Timothy Ray Parsons, right in orange, sits in court with his attorney David Lockwood during his sentencing hearing for double murder.
MADISON – Investigators called it one of the most horrific crimes in Boone County’s history – the double murder and sexual assault that took place last year in Bloomingrose.
On Wednesday, May 1, 2013, the case came to a close as Timothy Ray Parsons was sentenced to two life sentences without mercy, meaning he will spend the rest of his life behind bars. The two life sentences will run consecutively.
“This is one of the most horrific, violent crimes to come before me,” said Boone County Circuit Judge William Thompson. “You had several opportunities to show mercy to the victims of your crimes and you showed none.”
Parsons was accused of murdering his own wife and her mother, and also sexually assaulting his teenage step-daughter.
An emotionally packed courtroom burst in to applause when the judge sentenced Parsons to life without mercy. During the hearing many family members and friends of the victims could be heard crying.
“You ruined my life and the lives of so many others,” one of the family members of the victims said during the hearing while giving victims’ impact statements. “Why would you do this to people who loved you and stood by you?”
Parsons, 37, agreed to plead guilty to the first-degree murder of his wife and mother-in-law in a plea deal with the Boone County Prosecuting Attorney’s Office. One count of sexual assault and one count of kidnapping were dropped in exchange for the plea agreement.
Parsons confessed to the crimes to Boone County Chief Deputy Chad Barker after being captured in Kanawha County hiding near the Kanawha River behind Dupont Middle School in Belle/Rand area of eastern Kanawha County. He had apparently set up some type of camp site.
According to investigators at the time of his arrest, Parsons allegedly killed his wife, mother-in-law and raped his 15-year-old step-daughter on the evening of Monday, May 14, and morning of Tuesday, May 15, 2012.
Police said Gloria "Sue" Kinder, Parsons' mother-in-law, and Leighanne Kinder-Parsons, Parsons' wife, were stabbed to death at their home on River Avenue in Bloomingrose.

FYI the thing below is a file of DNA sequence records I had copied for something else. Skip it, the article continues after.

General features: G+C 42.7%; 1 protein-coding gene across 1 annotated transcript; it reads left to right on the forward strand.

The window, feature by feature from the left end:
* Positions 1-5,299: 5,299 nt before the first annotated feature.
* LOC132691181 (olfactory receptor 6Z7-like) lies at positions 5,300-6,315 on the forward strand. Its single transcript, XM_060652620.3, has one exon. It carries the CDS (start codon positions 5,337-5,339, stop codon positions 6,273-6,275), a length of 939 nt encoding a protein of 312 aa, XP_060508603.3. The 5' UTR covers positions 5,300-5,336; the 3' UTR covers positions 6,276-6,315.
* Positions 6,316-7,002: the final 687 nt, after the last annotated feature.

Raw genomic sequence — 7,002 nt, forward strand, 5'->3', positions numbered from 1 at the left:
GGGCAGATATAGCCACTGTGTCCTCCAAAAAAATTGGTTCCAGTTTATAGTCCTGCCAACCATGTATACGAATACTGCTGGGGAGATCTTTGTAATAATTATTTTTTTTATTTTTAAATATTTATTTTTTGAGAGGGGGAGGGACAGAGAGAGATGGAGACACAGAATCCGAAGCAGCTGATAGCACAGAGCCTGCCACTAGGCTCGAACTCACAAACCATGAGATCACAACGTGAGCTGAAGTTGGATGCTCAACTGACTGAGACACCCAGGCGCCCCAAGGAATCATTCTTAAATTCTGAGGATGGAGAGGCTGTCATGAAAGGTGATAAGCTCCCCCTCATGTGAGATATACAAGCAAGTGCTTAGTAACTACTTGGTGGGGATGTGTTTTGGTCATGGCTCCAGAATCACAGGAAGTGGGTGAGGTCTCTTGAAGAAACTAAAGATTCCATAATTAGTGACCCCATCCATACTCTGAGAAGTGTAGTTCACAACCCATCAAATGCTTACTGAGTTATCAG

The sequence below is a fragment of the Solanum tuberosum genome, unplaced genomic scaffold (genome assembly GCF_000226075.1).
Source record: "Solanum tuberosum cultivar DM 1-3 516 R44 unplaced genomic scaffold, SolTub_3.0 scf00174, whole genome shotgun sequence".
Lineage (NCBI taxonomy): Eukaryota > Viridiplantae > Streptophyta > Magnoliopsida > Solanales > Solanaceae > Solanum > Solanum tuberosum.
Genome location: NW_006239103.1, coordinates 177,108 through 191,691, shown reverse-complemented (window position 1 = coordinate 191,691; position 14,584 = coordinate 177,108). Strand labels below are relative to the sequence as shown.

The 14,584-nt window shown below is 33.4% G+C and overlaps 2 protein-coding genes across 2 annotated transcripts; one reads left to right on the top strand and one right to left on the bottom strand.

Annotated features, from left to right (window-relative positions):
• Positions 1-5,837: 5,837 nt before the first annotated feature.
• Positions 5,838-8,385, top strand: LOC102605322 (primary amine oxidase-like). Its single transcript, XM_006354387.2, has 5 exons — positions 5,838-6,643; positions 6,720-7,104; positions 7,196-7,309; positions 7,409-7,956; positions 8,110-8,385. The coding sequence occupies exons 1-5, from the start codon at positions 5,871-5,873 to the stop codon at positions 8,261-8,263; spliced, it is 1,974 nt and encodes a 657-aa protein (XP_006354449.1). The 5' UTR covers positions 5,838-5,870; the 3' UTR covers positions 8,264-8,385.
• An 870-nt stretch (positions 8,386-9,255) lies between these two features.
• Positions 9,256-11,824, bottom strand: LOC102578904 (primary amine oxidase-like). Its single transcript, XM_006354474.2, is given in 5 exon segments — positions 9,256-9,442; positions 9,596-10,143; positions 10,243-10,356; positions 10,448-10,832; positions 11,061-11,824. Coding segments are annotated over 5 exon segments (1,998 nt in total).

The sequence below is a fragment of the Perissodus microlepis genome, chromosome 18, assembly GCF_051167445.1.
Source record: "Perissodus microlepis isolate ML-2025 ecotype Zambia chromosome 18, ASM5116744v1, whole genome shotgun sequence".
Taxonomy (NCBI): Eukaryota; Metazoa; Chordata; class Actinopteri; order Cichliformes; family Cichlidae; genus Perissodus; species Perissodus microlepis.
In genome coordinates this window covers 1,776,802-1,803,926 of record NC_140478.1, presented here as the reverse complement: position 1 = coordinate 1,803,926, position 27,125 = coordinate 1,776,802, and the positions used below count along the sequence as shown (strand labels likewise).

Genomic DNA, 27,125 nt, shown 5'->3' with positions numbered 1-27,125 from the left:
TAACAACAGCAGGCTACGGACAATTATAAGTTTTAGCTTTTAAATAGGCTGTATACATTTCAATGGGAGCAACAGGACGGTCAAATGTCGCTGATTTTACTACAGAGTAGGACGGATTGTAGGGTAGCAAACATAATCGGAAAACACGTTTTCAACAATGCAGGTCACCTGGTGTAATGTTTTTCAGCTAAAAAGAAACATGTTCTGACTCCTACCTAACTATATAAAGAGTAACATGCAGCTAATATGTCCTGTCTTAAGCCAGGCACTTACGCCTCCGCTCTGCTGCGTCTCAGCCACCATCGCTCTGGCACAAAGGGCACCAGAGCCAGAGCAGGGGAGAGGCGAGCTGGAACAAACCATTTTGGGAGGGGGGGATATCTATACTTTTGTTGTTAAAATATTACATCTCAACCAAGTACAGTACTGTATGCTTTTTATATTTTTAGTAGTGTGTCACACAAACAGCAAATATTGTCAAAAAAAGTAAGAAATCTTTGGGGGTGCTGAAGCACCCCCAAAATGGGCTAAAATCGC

Prosecutors said Parsons had laid his wife, Leighanne Kinder-Parsons on a bed before cutting her throat, following an argument over money, pills and affairs he was allegedly having with other women. He then called in sick to work and also called his wife’s work and said she was also sick and would not be reporting to the job.
“He then went downstairs and told others in the house that his wife was upstairs sleeping,” prosecutors said.
Later Parsons took his mother-in-law, Gloria Sue Kinder, upstairs and she found her daughter's body, Leighanne Kinder, with her throat cut.
Gloria Sue Kinder became upset and was then confronted by Parsons who then bound her feet and hands and used a “work knife” to cut her throat, killing her, according testimony from the lead investigating officer.
Investigators said that Parsons cut his mother-in-law’s throat while she sat in a recliner chair and then overturned her in the chair and left it on top of her body.
The 15-year-old told investigators while she was taking a shower about 11 p.m. on May 14, 2012, and said that's Parsons told her that he was going to have sex with her. After the victim said no, Parsons told her he killed her mother and grandmother, showed her the dead bodies, and threatened to kill her if she didn't have sex with him.
Parsons then forcibly dragged the victim back downstairs to her bedroom and bound her hands and feet with black electrical tape and sexually assaulted her. After the alleged assault, Parson then went to sleep.
The 15-year-old told investigators Parsons stayed at the house until 9 a.m., Tuesday, May 15, 2012. A few hours later the girl was able to break loose from the bindings and go to a neighbor's home for help.
Parsons was captured in the early morning hours of Wednesday, May 16, 2012, in Kanawha County.
After receiving his sentence, Parsons said there was nothing he could say other than “sorry.”